The moral therefore is – keep up the pressure. There are some willing ears listening even amongst people who have stone-walled in response to letters and emails. When the final proposals come back to council there will be nowhere to hide. Every vote will be named and counted. So keep up the pressure.

And now back to the very important issue of the DLI Museum. Things started better on this one. With two cameras in the chamber, and a mountain of bad publicity arising from last month’s filibuster, the council was not going to make the same mistake twice. When suspension of standing orders was proposed to allow time for the debate, the leader graciously assented.

Again, the original motion to delay the closure of the Museum to enable full consultation and the exploration of all possible options was proposed and seconded. I was fully on side with the motion. It made good sense to me that in a world where we consult on everything from the siting of bus stops to the closure of libraries, from whether I object to the discontinuance of a school crossing patrol on the defunct Blackfyne School site to changes in youth service provision, it makes sense to consult on closure of the DLI Museum because there might be ideas, groups or even funders who would get behind some different way off running it. Once that case had been made, however, it was Groundhog Day. Councillor Foster for the Cabinet moved an amendment that also mangled the motion out of all recognition. It backed the closure programme and the other (temporary) initiatives which are proposed. In fairness there were some excellent and impassioned speeches from all sides, but I’m not sure that any of the veterans who attended will have been convinced that they will benefit from swapping the very concrete museum they have now, for an all singing all dancing prospectus of future excellence. The probably learned at their mother’s knee the old saying; “a bird in the hand is worth two in the bush”.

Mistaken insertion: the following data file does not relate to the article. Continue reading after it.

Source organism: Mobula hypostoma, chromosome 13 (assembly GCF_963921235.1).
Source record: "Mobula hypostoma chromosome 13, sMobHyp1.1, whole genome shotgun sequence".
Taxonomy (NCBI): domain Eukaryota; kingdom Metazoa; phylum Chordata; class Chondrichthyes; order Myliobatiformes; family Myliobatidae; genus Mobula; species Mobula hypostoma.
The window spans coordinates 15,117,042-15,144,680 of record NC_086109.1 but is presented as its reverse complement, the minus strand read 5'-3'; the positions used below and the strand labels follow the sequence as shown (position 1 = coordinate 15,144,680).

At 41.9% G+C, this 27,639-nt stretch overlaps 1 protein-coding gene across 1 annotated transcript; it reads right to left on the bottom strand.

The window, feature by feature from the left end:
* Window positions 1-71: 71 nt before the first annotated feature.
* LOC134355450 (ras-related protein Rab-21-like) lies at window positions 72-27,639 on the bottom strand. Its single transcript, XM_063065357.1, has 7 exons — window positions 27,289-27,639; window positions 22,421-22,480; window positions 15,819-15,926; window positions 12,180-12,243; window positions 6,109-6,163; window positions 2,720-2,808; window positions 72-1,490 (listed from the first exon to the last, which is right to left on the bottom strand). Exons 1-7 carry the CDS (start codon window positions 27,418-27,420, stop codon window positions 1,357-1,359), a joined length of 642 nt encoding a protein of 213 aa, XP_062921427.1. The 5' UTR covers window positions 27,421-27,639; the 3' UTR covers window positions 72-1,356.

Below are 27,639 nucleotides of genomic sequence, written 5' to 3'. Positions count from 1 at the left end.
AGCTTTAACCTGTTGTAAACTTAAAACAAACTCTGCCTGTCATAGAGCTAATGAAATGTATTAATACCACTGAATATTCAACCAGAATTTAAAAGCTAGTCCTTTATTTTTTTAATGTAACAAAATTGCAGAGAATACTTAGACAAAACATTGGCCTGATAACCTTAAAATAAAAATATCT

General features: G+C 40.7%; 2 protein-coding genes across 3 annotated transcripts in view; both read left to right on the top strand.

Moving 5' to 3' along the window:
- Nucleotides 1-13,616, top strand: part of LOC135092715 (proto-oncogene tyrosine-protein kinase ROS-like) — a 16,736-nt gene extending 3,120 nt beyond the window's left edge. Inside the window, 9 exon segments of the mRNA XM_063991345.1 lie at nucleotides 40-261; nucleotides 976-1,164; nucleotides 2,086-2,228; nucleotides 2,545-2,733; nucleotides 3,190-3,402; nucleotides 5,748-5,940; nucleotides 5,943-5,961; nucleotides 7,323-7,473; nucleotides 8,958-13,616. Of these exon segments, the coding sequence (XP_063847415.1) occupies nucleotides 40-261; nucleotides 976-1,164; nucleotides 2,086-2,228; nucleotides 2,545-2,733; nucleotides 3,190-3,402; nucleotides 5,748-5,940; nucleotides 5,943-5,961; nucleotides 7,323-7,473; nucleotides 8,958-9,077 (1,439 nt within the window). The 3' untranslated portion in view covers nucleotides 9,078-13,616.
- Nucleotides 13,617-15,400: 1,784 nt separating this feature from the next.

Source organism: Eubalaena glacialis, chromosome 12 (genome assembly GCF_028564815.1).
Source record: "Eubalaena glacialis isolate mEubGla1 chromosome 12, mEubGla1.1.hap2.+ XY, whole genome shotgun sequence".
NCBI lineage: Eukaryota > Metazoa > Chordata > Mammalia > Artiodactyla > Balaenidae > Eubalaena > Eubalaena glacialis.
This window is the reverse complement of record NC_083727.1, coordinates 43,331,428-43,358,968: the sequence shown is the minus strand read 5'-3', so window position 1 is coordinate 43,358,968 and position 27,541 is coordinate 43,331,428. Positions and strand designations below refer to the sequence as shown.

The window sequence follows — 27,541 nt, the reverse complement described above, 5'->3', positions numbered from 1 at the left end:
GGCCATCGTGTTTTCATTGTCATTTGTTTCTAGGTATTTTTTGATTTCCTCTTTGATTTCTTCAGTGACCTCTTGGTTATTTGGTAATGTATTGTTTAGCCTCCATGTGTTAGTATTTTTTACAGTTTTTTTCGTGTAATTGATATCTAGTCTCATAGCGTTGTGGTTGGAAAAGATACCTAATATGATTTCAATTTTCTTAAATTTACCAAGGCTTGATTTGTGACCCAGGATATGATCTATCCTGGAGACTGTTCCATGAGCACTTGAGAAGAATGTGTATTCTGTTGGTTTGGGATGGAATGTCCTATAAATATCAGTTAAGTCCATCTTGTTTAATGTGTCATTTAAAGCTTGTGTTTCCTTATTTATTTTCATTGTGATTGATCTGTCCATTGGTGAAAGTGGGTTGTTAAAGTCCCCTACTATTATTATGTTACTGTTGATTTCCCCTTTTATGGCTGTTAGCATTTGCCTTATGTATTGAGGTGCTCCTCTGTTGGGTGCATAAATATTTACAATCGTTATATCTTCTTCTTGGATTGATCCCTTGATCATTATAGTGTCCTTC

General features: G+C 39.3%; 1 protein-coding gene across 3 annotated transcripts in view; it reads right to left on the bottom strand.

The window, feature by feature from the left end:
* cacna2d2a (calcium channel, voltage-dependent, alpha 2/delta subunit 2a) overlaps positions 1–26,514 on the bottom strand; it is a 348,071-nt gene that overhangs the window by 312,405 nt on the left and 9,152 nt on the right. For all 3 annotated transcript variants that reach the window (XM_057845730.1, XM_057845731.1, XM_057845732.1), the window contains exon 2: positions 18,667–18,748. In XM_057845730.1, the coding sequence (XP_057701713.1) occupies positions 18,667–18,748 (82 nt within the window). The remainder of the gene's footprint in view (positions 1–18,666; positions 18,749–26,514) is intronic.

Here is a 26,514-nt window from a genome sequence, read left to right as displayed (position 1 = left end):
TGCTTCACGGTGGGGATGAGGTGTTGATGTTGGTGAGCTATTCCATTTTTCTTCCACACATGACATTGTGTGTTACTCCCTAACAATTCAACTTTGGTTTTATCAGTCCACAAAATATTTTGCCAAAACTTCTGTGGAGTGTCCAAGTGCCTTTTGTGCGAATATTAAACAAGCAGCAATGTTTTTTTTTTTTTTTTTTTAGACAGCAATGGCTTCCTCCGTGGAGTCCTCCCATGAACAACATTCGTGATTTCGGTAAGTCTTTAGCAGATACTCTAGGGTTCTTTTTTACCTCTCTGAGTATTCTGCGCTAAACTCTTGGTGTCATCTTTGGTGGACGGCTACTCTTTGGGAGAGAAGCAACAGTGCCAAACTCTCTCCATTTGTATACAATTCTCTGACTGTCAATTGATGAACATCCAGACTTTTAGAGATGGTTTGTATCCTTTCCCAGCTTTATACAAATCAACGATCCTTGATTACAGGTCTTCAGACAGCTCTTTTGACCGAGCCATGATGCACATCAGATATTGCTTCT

Dirty Tricks – Another Dark Day in Labour run Durham

Today’s council meeting was everything you would hope never to see in a democracy.

Everyone knew that there were three motions for debate, the first one a general one in support of Trade Unions, the other two issues of deep personal concern to many people in this county – the savage pay cuts proposed for teaching assistants and the ending of the DLI Museum.

Everyone also knew that, unless the council voted to extend the time for debate from thirty minutes, all three debates could not take place.

In the end, predictably, it was worse than that. The Labour Party, having voted as one not to extend the time for debate, had lined up a queue of speakers each using their three minutes to run the clock down. Buoyed up with bravado as they were cheered and applauded by their own side they talked, grinned and joked their way through the process. It was only as they left the chamber, eyes to the ground, that they conveyed the shame and embarrassment they really felt at betraying all of those voters who entrusted them with the task of putting democracy into action in this county.

Many of their voters have been teaching assistants. Many of their voters have served their country in the armed forces. All of their  voters have trusted them to make the arguments behind the decisions the council makes. Simply to decline to argue the case, to refuse to hear the voice of the teaching assistants and the veterans, is contemptuous of those people. It’s contemptuous of their friends and their families. It is contemptuous of the whole electorate.

I have no doubt the Labour Party in Durham will continue to take the electors of this county for-granted, and use the power they wield for the sole purpose of protecting that power.

It’s up to the rest of us, those who know how they really operate, to expose them until everyone in County Durham can see through the ragged clothes that were once worn proudly by the standard bearers of ordinary people. Two years ago I was hopeful that the new blood in the Labour ranks would drive change from inside. As I watched them today, however, joining in the charade with apparent enthusiasm, I knew that change would not come from within. It will have to be forced upon them.

Next Wednesday’s Council Meeting

The waters have muddied.

When I sent in my motion to council calling for the withdrawal of the proposals which would cut teaching assistants pay, I had hoped that councillors would have a clear and straightforward debate on the rights and wrongs of the case.

I expected that sending the motion in a full two weeks in advance of the final date allowed would mean it would be first to be debated. Unfortunately it isn’t . It’s second, and that matters.